Article 6 requires the government to report the imposed measures to the legislative bodies. Articles 7-10 stipulate punishment for obstruction to the execution of emergency measures, disobedience to emergency measures, and criminal liability of legal entities. The punishment can range from a monetary fine of 100,000 riels (about USD $25) to 1 billion riel (approximately USD $250,000) and a jail sentence from 1 month to 10 years. Articles 11 and 12 provide for the abrogation of all provisions contrary to this law and the urgent declaration of this law.

The state of emergency law - despite being endorsed by the government, its supporters and the newly appointed Justice Minister Koeut Rith who wrote an initial draft of the bill - has drawn criticism from critics and human rights groups. The law “is just bogus, nakedly designed for something other than COVID-19,” said Sophal Ear, associate professor of diplomacy and world affairs at Occidental College in Los Angeles. He argued that one of the conditions for declaring the law (Article 4), “tumultuous chaos to national security and public order,” basically means “whatever those in power decide displeases them.”

The law, if invoked, will give Hun Sen’s government greater and more likely unchecked powers to run the country by authority and intolerance of people who have differing belief systems. Not only may it potentially lead to gross violations of the freedom to inform and be informed, it may also be used to restrict the right to privacy as well as freedoms of expression, association and peaceful assembly. This law is believed to further weaken democratic rights and development in Cambodia and will have profound social and political ramifications for the country and people.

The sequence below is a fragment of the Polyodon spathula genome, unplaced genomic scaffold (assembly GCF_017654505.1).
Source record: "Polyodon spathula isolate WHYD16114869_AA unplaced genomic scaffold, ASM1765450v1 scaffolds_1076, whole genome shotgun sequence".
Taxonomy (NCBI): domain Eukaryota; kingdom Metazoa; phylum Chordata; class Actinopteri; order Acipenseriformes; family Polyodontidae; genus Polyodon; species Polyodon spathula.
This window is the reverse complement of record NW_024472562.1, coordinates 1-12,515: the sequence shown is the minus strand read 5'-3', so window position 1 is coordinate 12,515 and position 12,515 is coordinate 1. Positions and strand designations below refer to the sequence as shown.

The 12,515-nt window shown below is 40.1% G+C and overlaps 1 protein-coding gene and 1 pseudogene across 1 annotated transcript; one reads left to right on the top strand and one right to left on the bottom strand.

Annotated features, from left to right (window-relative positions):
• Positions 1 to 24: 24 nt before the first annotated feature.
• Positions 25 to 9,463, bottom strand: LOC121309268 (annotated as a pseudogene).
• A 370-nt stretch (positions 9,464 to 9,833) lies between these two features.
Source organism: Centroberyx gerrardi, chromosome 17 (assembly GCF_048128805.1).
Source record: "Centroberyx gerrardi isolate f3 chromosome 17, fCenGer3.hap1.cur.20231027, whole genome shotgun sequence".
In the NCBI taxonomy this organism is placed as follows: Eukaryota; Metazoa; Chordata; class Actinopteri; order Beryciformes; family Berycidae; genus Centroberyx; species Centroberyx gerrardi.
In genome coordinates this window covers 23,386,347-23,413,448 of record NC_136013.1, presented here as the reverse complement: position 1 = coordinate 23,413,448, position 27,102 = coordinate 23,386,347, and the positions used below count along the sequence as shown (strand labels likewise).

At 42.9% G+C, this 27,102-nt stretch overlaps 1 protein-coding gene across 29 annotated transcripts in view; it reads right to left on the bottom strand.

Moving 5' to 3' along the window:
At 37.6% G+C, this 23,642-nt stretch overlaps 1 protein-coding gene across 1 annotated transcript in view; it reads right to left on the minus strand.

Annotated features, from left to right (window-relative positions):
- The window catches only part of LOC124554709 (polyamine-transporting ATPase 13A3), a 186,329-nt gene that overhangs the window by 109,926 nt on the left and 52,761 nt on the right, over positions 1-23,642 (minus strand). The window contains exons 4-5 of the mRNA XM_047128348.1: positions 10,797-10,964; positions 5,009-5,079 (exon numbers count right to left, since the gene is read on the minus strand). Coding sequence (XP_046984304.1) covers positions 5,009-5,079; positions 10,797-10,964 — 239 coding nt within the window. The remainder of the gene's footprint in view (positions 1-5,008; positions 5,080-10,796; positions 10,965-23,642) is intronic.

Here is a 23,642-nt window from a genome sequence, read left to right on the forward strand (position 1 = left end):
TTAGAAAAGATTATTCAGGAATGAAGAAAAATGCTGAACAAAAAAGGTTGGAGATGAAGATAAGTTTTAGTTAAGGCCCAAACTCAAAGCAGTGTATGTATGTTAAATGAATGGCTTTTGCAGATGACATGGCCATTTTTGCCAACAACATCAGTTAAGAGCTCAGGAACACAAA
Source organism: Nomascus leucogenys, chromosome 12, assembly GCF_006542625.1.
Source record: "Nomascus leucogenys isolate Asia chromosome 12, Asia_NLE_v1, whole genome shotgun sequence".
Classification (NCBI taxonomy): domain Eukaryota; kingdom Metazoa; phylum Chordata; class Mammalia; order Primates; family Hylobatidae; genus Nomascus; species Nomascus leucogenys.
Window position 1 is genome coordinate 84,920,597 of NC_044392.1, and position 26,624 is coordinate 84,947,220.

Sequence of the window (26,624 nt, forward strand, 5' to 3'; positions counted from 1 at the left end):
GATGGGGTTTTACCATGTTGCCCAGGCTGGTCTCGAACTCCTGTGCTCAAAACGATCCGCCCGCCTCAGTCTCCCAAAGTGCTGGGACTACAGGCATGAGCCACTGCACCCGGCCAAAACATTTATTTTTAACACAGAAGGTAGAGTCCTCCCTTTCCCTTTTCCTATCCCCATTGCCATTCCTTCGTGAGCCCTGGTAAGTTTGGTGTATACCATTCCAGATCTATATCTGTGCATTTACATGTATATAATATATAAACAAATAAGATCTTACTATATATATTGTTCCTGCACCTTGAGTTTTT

Given that human rights in Cambodia have deteriorated over recent years – as evidenced by the government’s crackdown on political opponents, human rights defenders, and government critics – the state of emergency law will add weight to a series of repressive laws such as the Law on Political Parties and the Law on Non-Governmental Organizations.

As to its social impact, more Cambodia people will be subject to arbitrary arrest, often to be “educated” for voicing concerns or spreading fake news online and offline, while others may face imprisonment when they express critical opinions about the government, particularly, at the time of writing, about how the government handles the social, economic and political consequences of the COVID-19 pandemic.

Although it remains to be seen as how the law will affect civil and political liberties as well as the lives of Cambodian people, given that the chance of declaring the law is very slim or merely “0.1 percent” as Prime Minister Hun Sen said, many Cambodians will probably have in them a feeling of fear, intimidation, and lack of confidence in expressing their concerns over critical issues in society. Their freedom of expressions, alongside their right to privacy, will be further undermined with the introduction of this new law.

As for politics, this law may be a useful legal tool for Hun Sen, Cambodia’s prime minister since 1985, who is poised to hand power to his oldest son, Hun Manet, a Commander of the Royal Cambodian Army, as soon as circumstances permit.

In the future, should there be chaos and disorder caused by objection to the dynastic transfer of power – a worst-case scenario – the state of emergency law may come in handy. It may also help to legitimize Hun Sen’s government’s ongoing crackdown on dissent and further entrench his regime.